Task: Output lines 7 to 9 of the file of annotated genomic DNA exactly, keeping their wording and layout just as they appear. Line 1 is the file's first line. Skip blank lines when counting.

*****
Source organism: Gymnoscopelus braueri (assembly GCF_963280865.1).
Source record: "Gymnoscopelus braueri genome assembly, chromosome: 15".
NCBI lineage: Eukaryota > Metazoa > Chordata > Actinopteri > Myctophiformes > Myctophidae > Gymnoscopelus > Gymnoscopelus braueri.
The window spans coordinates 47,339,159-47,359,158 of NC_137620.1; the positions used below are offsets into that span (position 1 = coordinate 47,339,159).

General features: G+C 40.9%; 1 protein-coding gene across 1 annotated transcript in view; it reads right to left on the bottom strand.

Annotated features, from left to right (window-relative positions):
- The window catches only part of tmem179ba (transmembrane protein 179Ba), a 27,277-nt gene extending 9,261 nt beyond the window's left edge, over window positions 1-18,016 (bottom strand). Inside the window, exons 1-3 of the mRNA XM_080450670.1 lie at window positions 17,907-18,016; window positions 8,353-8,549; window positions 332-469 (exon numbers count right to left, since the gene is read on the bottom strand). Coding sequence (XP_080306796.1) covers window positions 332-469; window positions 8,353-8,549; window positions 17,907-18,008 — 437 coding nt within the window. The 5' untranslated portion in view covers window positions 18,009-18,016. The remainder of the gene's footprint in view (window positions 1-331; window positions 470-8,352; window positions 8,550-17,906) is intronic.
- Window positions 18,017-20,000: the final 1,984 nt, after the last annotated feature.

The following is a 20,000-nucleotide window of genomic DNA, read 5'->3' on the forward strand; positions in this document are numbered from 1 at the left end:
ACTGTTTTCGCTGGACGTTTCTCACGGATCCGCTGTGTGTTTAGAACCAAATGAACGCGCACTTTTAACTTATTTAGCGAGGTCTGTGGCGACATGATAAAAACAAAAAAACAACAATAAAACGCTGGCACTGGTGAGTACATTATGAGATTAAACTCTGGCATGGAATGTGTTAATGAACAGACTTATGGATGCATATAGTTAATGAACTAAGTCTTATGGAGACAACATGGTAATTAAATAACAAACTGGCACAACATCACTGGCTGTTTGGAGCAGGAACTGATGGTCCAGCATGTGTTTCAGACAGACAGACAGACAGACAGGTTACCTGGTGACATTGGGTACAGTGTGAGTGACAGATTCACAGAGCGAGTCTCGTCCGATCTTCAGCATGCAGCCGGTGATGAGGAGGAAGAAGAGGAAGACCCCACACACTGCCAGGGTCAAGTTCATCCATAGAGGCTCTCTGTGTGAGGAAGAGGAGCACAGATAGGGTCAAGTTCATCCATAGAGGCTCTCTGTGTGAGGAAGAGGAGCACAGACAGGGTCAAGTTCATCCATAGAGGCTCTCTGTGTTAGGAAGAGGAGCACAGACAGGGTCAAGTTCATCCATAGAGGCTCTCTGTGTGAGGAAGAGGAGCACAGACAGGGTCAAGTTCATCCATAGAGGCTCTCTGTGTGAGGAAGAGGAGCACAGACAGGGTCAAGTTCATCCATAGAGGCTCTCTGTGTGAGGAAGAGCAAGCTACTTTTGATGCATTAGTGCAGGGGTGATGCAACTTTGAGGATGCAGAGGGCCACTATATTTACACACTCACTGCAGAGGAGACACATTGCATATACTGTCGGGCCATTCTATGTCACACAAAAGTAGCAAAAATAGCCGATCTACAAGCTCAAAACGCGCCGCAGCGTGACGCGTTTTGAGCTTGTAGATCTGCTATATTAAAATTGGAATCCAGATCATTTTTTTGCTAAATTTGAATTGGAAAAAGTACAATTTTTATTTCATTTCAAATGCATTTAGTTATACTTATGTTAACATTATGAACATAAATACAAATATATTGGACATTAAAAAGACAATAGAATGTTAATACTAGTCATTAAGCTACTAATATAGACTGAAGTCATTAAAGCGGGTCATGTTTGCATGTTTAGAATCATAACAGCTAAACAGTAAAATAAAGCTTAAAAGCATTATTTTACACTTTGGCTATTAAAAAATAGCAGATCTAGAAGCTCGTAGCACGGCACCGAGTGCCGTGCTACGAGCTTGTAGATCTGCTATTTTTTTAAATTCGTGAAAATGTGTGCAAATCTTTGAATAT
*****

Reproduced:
- The window catches only part of tmem179ba (transmembrane protein 179Ba), a 27,277-nt gene extending 9,261 nt beyond the window's left edge, over window positions 1-18,016 (bottom strand). Inside the window, exons 1-3 of the mRNA XM_080450670.1 lie at window positions 17,907-18,016; window positions 8,353-8,549; window positions 332-469 (exon numbers count right to left, since the gene is read on the bottom strand). Coding sequence (XP_080306796.1) covers window positions 332-469; window positions 8,353-8,549; window positions 17,907-18,008 — 437 coding nt within the window. The 5' untranslated portion in view covers window positions 18,009-18,016. The remainder of the gene's footprint in view (window positions 1-331; window positions 470-8,352; window positions 8,550-17,906) is intronic.
- Window positions 18,017-20,000: the final 1,984 nt, after the last annotated feature.

The following is a 20,000-nucleotide window of genomic DNA, read 5'->3' on the forward strand; positions in this document are numbered from 1 at the left end: